China’s birth rate plummeted by nearly 10% in 2022, with only 9.56 million births reported, marking the first population decline since 1961, a year marked by a severe famine in the country. This demographic shift is exacerbating China’s existing challenge of an ageing population, potentially posing a threat to the nation’s demographic landscape and economic growth.
Despite the government’s efforts to reverse this trend through various policies, the decline in childbirth rates continues. Since 2016, the number of childbirths has halved, largely due to factors such as the high costs associated with raising children. Urban, educated, and economically mobile women, in particular, are reluctant to embrace traditional patriarchal family norms that come with having more children.
While the recent closure of obstetrics units and maternity services has occurred, authorities have not explicitly connected these actions to the declining birth rates. Some hospitals, such as a healthcare centre in Guangxi province and the Second Hospital of Yinzhou in Ningbo, have cited reasons such as an increasing number of high-risk pregnancies as the basis for their decision to cease offering delivery and maternal services.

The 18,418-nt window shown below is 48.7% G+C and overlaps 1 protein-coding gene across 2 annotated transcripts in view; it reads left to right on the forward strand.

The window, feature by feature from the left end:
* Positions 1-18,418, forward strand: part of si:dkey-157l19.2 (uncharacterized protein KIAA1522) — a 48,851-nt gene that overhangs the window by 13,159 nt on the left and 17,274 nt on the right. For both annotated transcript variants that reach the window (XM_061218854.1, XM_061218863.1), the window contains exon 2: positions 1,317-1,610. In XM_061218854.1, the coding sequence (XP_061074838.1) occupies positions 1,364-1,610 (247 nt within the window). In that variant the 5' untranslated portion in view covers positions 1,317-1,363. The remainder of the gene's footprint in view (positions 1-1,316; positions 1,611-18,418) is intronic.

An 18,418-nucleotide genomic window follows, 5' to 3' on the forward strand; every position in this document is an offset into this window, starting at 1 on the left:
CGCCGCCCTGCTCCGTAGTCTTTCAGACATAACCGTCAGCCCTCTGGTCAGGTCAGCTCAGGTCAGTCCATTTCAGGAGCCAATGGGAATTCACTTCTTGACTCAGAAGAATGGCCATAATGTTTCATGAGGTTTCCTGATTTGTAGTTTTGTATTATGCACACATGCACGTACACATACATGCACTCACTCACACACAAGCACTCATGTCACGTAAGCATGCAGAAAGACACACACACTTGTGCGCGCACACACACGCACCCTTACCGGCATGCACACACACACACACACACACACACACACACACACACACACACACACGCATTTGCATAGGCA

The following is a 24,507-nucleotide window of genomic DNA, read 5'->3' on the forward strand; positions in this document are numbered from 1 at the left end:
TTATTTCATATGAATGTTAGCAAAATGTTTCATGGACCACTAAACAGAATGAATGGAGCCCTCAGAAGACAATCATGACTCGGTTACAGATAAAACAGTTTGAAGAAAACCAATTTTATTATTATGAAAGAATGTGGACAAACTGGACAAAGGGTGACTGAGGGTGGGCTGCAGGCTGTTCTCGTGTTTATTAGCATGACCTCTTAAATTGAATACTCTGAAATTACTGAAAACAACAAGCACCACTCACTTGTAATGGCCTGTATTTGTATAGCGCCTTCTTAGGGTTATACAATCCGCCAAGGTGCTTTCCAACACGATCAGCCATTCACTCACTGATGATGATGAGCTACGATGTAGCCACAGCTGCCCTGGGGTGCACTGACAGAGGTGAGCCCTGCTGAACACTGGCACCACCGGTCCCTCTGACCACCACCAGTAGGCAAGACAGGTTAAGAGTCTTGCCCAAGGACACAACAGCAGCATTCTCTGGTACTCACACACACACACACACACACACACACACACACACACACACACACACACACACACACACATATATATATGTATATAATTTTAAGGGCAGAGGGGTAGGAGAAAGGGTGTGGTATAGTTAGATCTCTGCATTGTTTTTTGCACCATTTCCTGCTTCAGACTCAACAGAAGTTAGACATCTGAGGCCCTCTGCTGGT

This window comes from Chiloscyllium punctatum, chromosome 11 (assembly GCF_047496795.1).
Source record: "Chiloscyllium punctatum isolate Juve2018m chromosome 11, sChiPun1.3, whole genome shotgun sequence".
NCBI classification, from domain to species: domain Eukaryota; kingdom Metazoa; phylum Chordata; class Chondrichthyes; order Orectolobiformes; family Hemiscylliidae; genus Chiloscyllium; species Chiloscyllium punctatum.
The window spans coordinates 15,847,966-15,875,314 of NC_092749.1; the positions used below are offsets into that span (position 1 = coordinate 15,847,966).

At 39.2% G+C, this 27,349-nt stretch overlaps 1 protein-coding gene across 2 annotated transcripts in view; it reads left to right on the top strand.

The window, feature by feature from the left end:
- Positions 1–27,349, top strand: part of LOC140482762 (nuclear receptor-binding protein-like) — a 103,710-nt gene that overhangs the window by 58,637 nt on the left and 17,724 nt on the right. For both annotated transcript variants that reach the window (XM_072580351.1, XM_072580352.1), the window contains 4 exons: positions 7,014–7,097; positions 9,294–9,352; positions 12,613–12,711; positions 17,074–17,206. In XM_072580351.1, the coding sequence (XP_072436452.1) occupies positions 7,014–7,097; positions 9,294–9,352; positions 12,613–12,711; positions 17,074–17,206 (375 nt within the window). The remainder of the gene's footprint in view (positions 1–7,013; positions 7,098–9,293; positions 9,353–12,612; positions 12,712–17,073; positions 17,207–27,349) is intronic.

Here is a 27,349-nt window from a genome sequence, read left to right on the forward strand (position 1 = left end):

This situation highlights the complex challenges China faces in addressing its declining birth rates and the potential long-term implications for the country’s demographic structure and economic growth.